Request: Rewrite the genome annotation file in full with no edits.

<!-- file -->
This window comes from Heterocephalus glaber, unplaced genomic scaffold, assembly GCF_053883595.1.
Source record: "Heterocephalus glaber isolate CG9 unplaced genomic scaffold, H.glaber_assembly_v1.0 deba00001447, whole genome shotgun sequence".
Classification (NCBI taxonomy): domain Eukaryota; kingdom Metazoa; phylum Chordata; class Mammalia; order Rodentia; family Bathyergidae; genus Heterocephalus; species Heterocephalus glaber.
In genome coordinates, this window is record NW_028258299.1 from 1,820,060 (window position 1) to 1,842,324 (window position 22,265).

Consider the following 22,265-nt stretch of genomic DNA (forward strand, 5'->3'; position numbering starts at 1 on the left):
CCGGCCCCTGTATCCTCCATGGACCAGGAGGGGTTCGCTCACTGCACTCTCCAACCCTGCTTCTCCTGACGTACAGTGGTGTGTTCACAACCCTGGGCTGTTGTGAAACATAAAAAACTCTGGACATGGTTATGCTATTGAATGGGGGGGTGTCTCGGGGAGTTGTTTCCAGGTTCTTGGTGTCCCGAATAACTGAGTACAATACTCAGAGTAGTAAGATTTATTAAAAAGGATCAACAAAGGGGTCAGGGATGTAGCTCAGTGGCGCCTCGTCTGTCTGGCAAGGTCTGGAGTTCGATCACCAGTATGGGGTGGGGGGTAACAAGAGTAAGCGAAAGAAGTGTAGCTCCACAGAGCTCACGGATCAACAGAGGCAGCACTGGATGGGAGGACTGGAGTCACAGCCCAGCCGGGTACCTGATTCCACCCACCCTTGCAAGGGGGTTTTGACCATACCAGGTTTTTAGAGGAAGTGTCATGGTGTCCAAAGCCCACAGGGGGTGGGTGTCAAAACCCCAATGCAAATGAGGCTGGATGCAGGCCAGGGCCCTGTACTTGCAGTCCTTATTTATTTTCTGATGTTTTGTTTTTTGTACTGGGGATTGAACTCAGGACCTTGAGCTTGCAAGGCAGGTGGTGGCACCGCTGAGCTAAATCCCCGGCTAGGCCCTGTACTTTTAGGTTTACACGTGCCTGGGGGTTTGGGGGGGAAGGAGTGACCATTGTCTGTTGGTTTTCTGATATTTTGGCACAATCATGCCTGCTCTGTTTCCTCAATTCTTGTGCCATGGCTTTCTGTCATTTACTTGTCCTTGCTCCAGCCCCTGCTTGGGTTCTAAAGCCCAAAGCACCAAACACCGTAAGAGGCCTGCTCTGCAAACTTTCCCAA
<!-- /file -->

This window comes from Heterocephalus glaber, unplaced genomic scaffold, assembly GCF_053883595.1.
Source record: "Heterocephalus glaber isolate CG9 unplaced genomic scaffold, H.glaber_assembly_v1.0 deba00001447, whole genome shotgun sequence".
Classification (NCBI taxonomy): domain Eukaryota; kingdom Metazoa; phylum Chordata; class Mammalia; order Rodentia; family Bathyergidae; genus Heterocephalus; species Heterocephalus glaber.
In genome coordinates, this window is record NW_028258299.1 from 1,820,060 (window position 1) to 1,842,324 (window position 22,265).

Consider the following 22,265-nt stretch of genomic DNA (forward strand, 5'->3'; position numbering starts at 1 on the left):
CCGGCCCCTGTATCCTCCATGGACCAGGAGGGGTTCGCTCACTGCACTCTCCAACCCTGCTTCTCCTGACGTACAGTGGTGTGTTCACAACCCTGGGCTGTTGTGAAACATAAAAAACTCTGGACATGGTTATGCTATTGAATGGGGGGGTGTCTCGGGGAGTTGTTTCCAGGTTCTTGGTGTCCCGAATAACTGAGTACAATACTCAGAGTAGTAAGATTTATTAAAAAGGATCAACAAAGGGGTCAGGGATGTAGCTCAGTGGCGCCTCGTCTGTCTGGCAAGGTCTGGAGTTCGATCACCAGTATGGGGTGGGGGGTAACAAGAGTAAGCGAAAGAAGTGTAGCTCCACAGAGCTCACGGATCAACAGAGGCAGCACTGGATGGGAGGACTGGAGTCACAGCCCAGCCGGGTACCTGATTCCACCCACCCTTGCAAGGGGGTTTTGACCATACCAGGTTTTTAGAGGAAGTGTCATGGTGTCCAAAGCCCACAGGGGGTGGGTGTCAAAACCCCAATGCAAATGAGGCTGGATGCAGGCCAGGGCCCTGTACTTGCAGTCCTTATTTATTTTCTGATGTTTTGTTTTTTGTACTGGGGATTGAACTCAGGACCTTGAGCTTGCAAGGCAGGTGGTGGCACCGCTGAGCTAAATCCCCGGCTAGGCCCTGTACTTTTAGGTTTACACGTGCCTGGGGGTTTGGGGGGGAAGGAGTGACCATTGTCTGTTGGTTTTCTGATATTTTGGCACAATCATGCCTGCTCTGTTTCCTCAATTCTTGTGCCATGGCTTTCTGTCATTTACTTGTCCTTGCTCCAGCCCCTGCTTGGGTTCTAAAGCCCAAAGCACCAAACACCGTAAGAGGCCTGCTCTGCAAACTTTCCCAA